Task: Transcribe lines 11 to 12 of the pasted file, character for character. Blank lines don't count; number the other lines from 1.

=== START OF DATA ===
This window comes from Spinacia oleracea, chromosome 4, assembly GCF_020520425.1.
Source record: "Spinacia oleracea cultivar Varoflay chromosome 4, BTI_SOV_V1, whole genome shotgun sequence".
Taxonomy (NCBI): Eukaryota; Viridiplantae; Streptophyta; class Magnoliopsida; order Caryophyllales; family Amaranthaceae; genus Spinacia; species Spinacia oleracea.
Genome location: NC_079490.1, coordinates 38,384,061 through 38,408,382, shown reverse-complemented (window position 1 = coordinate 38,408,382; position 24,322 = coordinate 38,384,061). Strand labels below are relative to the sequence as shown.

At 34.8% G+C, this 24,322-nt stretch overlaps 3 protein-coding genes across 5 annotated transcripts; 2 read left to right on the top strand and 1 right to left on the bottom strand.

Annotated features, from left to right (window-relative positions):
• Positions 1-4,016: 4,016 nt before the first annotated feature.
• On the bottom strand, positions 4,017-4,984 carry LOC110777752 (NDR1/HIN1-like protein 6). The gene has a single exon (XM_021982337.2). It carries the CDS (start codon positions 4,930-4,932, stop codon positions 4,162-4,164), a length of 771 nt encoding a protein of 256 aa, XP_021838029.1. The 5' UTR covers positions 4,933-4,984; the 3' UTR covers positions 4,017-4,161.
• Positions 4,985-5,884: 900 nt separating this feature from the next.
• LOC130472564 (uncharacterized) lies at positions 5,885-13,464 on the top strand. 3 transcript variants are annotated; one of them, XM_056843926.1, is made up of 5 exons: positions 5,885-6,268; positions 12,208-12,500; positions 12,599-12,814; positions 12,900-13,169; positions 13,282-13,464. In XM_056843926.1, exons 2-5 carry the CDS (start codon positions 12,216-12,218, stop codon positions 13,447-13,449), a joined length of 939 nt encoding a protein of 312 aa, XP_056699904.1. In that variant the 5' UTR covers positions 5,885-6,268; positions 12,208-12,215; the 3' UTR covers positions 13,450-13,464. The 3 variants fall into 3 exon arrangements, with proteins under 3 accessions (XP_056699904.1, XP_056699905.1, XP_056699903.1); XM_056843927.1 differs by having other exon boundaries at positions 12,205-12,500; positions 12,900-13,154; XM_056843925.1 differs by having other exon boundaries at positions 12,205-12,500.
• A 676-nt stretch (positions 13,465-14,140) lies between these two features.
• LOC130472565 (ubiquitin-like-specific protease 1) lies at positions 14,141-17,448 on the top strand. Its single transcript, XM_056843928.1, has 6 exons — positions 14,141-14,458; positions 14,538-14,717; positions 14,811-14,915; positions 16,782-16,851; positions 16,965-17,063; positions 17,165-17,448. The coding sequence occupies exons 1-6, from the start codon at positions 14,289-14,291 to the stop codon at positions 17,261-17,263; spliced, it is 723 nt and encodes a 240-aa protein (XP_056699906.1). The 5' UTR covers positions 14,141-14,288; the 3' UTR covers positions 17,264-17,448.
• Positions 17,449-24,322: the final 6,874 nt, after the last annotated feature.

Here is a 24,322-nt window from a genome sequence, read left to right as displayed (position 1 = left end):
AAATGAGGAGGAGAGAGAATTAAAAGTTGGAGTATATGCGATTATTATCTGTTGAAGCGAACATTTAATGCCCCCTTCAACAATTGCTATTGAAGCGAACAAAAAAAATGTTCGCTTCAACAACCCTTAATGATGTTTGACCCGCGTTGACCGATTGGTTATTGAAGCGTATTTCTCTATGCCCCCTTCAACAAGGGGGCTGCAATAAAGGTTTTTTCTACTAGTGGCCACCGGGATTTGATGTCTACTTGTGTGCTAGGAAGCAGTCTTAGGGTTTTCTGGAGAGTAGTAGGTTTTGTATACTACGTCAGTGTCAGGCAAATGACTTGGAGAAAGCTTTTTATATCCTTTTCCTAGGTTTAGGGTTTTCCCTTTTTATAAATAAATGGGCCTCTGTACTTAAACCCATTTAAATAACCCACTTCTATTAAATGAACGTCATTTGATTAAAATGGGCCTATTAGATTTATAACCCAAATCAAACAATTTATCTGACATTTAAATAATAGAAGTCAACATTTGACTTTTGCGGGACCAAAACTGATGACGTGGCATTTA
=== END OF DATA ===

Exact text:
• A 676-nt stretch (positions 13,465-14,140) lies between these two features.
• LOC130472565 (ubiquitin-like-specific protease 1) lies at positions 14,141-17,448 on the top strand. Its single transcript, XM_056843928.1, has 6 exons — positions 14,141-14,458; positions 14,538-14,717; positions 14,811-14,915; positions 16,782-16,851; positions 16,965-17,063; positions 17,165-17,448. The coding sequence occupies exons 1-6, from the start codon at positions 14,289-14,291 to the stop codon at positions 17,261-17,263; spliced, it is 723 nt and encodes a 240-aa protein (XP_056699906.1). The 5' UTR covers positions 14,141-14,288; the 3' UTR covers positions 17,264-17,448.